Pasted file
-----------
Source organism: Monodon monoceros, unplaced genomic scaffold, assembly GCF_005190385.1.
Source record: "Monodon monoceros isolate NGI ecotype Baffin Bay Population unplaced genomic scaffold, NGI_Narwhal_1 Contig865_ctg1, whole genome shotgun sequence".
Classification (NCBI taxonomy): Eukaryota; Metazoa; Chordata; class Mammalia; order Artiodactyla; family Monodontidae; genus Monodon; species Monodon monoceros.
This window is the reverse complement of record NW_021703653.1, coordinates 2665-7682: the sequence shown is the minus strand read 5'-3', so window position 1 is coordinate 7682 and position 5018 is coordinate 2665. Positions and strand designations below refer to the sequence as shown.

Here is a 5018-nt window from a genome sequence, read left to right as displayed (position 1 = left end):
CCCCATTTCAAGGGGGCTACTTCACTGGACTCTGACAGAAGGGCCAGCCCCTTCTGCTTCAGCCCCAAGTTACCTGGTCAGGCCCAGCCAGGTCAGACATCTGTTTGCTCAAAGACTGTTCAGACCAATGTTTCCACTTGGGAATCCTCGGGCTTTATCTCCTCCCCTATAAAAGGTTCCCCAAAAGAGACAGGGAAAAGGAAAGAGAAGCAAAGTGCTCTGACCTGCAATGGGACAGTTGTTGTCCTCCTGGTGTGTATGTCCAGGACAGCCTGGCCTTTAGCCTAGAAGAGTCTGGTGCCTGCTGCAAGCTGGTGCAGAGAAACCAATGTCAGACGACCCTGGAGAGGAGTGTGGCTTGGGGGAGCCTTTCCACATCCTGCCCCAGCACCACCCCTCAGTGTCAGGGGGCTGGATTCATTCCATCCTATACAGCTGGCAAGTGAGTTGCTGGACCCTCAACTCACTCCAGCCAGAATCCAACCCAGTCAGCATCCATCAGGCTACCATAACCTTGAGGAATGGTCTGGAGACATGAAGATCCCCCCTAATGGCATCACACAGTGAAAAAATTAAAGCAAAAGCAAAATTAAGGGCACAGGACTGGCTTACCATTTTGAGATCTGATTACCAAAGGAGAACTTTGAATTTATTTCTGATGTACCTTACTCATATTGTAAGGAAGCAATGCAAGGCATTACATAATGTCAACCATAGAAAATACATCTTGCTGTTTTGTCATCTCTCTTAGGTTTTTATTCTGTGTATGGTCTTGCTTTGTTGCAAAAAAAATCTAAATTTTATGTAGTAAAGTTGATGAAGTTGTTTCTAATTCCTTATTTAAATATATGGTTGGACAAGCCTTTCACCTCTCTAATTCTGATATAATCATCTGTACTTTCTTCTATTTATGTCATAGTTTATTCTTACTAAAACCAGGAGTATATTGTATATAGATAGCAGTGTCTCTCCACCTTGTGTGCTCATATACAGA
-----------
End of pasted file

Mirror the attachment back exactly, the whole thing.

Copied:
Source organism: Monodon monoceros, unplaced genomic scaffold, assembly GCF_005190385.1.
Source record: "Monodon monoceros isolate NGI ecotype Baffin Bay Population unplaced genomic scaffold, NGI_Narwhal_1 Contig865_ctg1, whole genome shotgun sequence".
Classification (NCBI taxonomy): Eukaryota; Metazoa; Chordata; class Mammalia; order Artiodactyla; family Monodontidae; genus Monodon; species Monodon monoceros.
This window is the reverse complement of record NW_021703653.1, coordinates 2665-7682: the sequence shown is the minus strand read 5'-3', so window position 1 is coordinate 7682 and position 5018 is coordinate 2665. Positions and strand designations below refer to the sequence as shown.

Here is a 5018-nt window from a genome sequence, read left to right as displayed (position 1 = left end):
CCCCATTTCAAGGGGGCTACTTCACTGGACTCTGACAGAAGGGCCAGCCCCTTCTGCTTCAGCCCCAAGTTACCTGGTCAGGCCCAGCCAGGTCAGACATCTGTTTGCTCAAAGACTGTTCAGACCAATGTTTCCACTTGGGAATCCTCGGGCTTTATCTCCTCCCCTATAAAAGGTTCCCCAAAAGAGACAGGGAAAAGGAAAGAGAAGCAAAGTGCTCTGACCTGCAATGGGACAGTTGTTGTCCTCCTGGTGTGTATGTCCAGGACAGCCTGGCCTTTAGCCTAGAAGAGTCTGGTGCCTGCTGCAAGCTGGTGCAGAGAAACCAATGTCAGACGACCCTGGAGAGGAGTGTGGCTTGGGGGAGCCTTTCCACATCCTGCCCCAGCACCACCCCTCAGTGTCAGGGGGCTGGATTCATTCCATCCTATACAGCTGGCAAGTGAGTTGCTGGACCCTCAACTCACTCCAGCCAGAATCCAACCCAGTCAGCATCCATCAGGCTACCATAACCTTGAGGAATGGTCTGGAGACATGAAGATCCCCCCTAATGGCATCACACAGTGAAAAAATTAAAGCAAAAGCAAAATTAAGGGCACAGGACTGGCTTACCATTTTGAGATCTGATTACCAAAGGAGAACTTTGAATTTATTTCTGATGTACCTTACTCATATTGTAAGGAAGCAATGCAAGGCATTACATAATGTCAACCATAGAAAATACATCTTGCTGTTTTGTCATCTCTCTTAGGTTTTTATTCTGTGTATGGTCTTGCTTTGTTGCAAAAAAAATCTAAATTTTATGTAGTAAAGTTGATGAAGTTGTTTCTAATTCCTTATTTAAATATATGGTTGGACAAGCCTTTCACCTCTCTAATTCTGATATAATCATCTGTACTTTCTTCTATTTATGTCATAGTTTATTCTTACTAAAACCAGGAGTATATTGTATATAGATAGCAGTGTCTCTCCACCTTGTGTGCTCATATACAGA